School of Medicine
Showing 1-10 of 29 Results
Dwight and Vera Dunlevie Professor of Pediatric Cardiology
Current Research and Scholarly InterestsOur research program seeks to identify the cellular and molecular programs regulating vascular and lung development, through the use of cultured cells and tissues and mouse and rat models. We then determine how these programs are perturbed by genetic abnormalities or injurious processes associated with disease, focusing on pulmonary arterial hypertension (PAH), a fatal complication in children with heart defects, and a condition of unknown etiology primarily in young women.
Clinical Professor, Pediatrics - Neonatal and Developmental Medicine
BioDr Nilima Ragavan is an experienced clinician who has expertise in the care of newborns ranging from critically ill to well babies. She is passionate about education and is the director of the Stanford pediatric resident rotation in the neonatal intensive care unit. She has led several multi disciplinary teams to India, and has organized and conducted international neonatal and perinatal conferences. She is a member of the palliative care team and serves as a mentor to junior faculty. She is the medical director of the Packard Special Care nursery at Sequoia, and also attends in the NICU at Stanford.
Instructor, Pediatrics - Hematology & Oncology
BioSneha Ramakrishna obtained her B. A. from the University of Chicago and her M.D. from the Cleveland Clinic Lerner College of Medicine at Case Western Reserve University. In medical school, through the Howard Hughes Medical Research Scholar Award, she joined Dr. Crystal Mackall’s laboratory, where she designed and developed various GD2 CAR-Ts and tested them in preclinical models. During her residency training in Pediatrics at the Children’s Hospital of Philadelphia, she cared for some of the first patients treated with CD19 CAR T cells, learning the power of this therapy first-hand. During her fellowship in Pediatric Hematology/Oncology at the Johns Hopkins/National Cancer Institute combined program, she worked with Dr. Terry Fry. She evaluated the mechanism of CD22 CAR T cell relapse in patients by developing an antigen escape model and establishing a deeper understanding of the effects of antigen density on CAR-T phenotype, expansion, and persistence (Fry…Ramakrishna…Mackall Nat Med, 2018; Ramakrishna, et al., Clinical Cancer Research, 2019). Since arriving at Stanford, Dr. Ramakrishna leads an interdisciplinary team that designs, develops, and successfully implements a robust correlative science platform for our novel CAR-T therapies. Analyzing patient samples from our first-in-human GD2 CAR-T trial (NCT04196413) treating a universally fatal cancer, diffuse midline glioma (DMG), we identified that intracerebroventricular CAR-T administration correlates with enhanced pro-inflammatory cytokines and reduced immunosuppressive cell populations in cerebrospinal fluid as compared to intravenous CAR-T administration (Majzner*, Ramakrishna*, et al., Nature 2022 *co-first authors). Her research program evaluates unique sets of patient samples using novel single-cell immune profiling to identify the drivers of CAR-T success or failure. Building on these findings, her team will assess approaches to enhance CAR-T efficacy and translate these findings to the clinic.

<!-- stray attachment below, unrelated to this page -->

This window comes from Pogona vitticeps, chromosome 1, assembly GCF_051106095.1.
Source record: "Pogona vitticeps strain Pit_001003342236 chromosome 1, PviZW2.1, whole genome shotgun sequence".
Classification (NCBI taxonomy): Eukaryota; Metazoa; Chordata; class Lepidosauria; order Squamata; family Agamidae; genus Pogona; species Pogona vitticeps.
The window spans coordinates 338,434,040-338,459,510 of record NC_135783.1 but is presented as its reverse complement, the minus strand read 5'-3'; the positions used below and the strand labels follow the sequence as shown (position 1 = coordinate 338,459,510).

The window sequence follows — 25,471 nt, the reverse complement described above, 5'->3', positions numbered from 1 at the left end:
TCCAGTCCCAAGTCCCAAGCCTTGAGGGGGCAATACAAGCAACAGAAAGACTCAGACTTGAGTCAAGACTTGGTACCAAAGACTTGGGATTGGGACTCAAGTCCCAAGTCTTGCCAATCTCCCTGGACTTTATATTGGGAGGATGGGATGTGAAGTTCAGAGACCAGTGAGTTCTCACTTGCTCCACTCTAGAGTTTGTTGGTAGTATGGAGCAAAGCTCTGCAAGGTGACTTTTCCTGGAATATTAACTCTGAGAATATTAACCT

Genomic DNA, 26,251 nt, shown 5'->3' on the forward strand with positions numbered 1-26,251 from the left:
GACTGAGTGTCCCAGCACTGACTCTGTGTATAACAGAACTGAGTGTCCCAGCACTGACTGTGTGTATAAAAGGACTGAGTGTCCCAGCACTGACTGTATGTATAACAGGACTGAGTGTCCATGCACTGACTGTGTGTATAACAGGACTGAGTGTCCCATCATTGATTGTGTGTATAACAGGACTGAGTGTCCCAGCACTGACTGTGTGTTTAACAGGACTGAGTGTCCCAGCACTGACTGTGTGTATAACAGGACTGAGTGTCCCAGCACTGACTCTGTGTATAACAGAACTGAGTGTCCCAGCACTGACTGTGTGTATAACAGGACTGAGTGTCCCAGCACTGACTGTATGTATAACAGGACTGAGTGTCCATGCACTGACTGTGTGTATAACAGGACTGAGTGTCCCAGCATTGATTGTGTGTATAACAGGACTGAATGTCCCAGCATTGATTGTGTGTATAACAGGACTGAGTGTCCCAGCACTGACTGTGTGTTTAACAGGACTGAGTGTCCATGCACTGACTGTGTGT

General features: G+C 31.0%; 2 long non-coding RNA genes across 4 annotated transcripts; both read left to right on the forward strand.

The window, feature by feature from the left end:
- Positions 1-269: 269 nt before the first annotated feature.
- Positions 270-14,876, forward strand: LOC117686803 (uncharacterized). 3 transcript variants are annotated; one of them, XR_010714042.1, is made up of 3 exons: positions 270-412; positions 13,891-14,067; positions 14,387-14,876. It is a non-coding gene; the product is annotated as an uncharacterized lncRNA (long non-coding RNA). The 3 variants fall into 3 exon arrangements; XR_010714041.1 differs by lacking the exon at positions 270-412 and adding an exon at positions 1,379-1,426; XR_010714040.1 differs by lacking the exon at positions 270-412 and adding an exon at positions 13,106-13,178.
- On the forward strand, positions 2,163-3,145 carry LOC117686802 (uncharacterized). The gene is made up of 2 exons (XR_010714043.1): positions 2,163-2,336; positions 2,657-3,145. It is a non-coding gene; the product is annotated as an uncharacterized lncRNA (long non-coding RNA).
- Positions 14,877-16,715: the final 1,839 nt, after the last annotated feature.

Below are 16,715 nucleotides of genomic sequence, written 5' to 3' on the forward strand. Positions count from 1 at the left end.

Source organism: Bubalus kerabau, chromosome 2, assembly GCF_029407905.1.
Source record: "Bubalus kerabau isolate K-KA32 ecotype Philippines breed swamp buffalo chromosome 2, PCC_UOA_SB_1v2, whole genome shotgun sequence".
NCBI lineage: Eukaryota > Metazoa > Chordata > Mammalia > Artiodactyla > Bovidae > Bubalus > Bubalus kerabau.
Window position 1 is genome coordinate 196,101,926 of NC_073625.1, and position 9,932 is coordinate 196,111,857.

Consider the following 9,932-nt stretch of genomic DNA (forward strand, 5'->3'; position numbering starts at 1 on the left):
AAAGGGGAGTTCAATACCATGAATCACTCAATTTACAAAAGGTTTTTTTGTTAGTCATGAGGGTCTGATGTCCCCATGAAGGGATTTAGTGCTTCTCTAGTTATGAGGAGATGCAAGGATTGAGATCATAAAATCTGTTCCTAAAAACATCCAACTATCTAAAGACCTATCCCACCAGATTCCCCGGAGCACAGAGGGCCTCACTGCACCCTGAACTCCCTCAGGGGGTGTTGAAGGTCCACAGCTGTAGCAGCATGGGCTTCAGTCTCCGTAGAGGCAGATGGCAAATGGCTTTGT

Clinically, Dr. Ramakrishna cares for children with solid tumors and treats hematologic, solid, and brain tumor pediatric patients with CAR T cell therapies in the Cancer Cellular Therapies program.
Clinical Assistant Professor, Pediatrics - Neonatal and Developmental Medicine
Current Research and Scholarly InterestsWearable senors, unobtrusive vital sign monitoring, natural language processing/text mining
Clinical Associate Professor, Pediatrics - Critical Care
Clinical Associate Professor (By courtesy), Neurology & Neurological Sciences
Current Research and Scholarly InterestsMy research interests reside in the field of Neurocritical Care Medicine. My research focus has included inflammation following traumatic brain injury, outcome prediction after cardiac arrest, and neuro-monitoring in the pediatric intensive care setting. These interests are integrated clinically to focus on the merging of specialized neurologic monitoring and care with prognostic efforts in critically ill patients.
Caroline E. Rassbach
Clinical Professor, Pediatrics
Clinical Professor, Emergency Medicine
Clinical Professor, Emergency Medicine
Current Research and Scholarly InterestsMedical education including learner assessment, program development and mentoring and coaching in medicine.
Clinical Assistant Professor, Pediatrics
Clinical Associate Professor, Pediatrics
Current Research and Scholarly InterestsChildren with medical complexity, medical education.
Associate Professor of Pediatrics (Cardiology)
Current Research and Scholarly InterestsMy laboratory's expertise in cardiovascular phenotyping has led to the development of mouse models of congenital heart disease that recapitulate abnormal loading conditions on the heart. We have used these models to advance our understanding of the mechanisms of right heart failure in children and adults with congenital heart disease with the long term goal of identifying noninvasive diagnostic tools to better assess right ventricular health and to develop right ventricle specific therapeutics.